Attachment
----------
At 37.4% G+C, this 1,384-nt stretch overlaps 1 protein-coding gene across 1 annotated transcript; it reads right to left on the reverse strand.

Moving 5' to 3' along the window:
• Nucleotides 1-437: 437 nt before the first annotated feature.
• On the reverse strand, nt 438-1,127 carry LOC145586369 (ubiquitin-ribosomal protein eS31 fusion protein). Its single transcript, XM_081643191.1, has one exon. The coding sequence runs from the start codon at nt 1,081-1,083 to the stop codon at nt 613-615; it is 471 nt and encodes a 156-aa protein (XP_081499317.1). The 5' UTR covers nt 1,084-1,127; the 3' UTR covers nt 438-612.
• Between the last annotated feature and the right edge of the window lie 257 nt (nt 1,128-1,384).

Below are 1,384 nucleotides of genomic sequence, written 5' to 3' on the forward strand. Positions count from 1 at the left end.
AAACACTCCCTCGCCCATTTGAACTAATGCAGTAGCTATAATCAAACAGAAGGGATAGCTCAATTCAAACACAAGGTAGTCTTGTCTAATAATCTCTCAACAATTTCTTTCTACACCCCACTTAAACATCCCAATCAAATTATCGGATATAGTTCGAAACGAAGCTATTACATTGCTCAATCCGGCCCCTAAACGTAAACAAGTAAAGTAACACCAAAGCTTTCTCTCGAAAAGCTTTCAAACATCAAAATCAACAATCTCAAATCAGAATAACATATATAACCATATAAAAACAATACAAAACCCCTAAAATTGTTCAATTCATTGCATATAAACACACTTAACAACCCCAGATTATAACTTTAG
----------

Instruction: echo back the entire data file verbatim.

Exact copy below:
At 37.4% G+C, this 1,384-nt stretch overlaps 1 protein-coding gene across 1 annotated transcript; it reads right to left on the reverse strand.

Moving 5' to 3' along the window:
• Nucleotides 1-437: 437 nt before the first annotated feature.
• On the reverse strand, nt 438-1,127 carry LOC145586369 (ubiquitin-ribosomal protein eS31 fusion protein). Its single transcript, XM_081643191.1, has one exon. The coding sequence runs from the start codon at nt 1,081-1,083 to the stop codon at nt 613-615; it is 471 nt and encodes a 156-aa protein (XP_081499317.1). The 5' UTR covers nt 1,084-1,127; the 3' UTR covers nt 438-612.
• Between the last annotated feature and the right edge of the window lie 257 nt (nt 1,128-1,384).

Below are 1,384 nucleotides of genomic sequence, written 5' to 3' on the forward strand. Positions count from 1 at the left end.
AAACACTCCCTCGCCCATTTGAACTAATGCAGTAGCTATAATCAAACAGAAGGGATAGCTCAATTCAAACACAAGGTAGTCTTGTCTAATAATCTCTCAACAATTTCTTTCTACACCCCACTTAAACATCCCAATCAAATTATCGGATATAGTTCGAAACGAAGCTATTACATTGCTCAATCCGGCCCCTAAACGTAAACAAGTAAAGTAACACCAAAGCTTTCTCTCGAAAAGCTTTCAAACATCAAAATCAACAATCTCAAATCAGAATAACATATATAACCATATAAAAACAATACAAAACCCCTAAAATTGTTCAATTCATTGCATATAAACACACTTAACAACCCCAGATTATAACTTTAG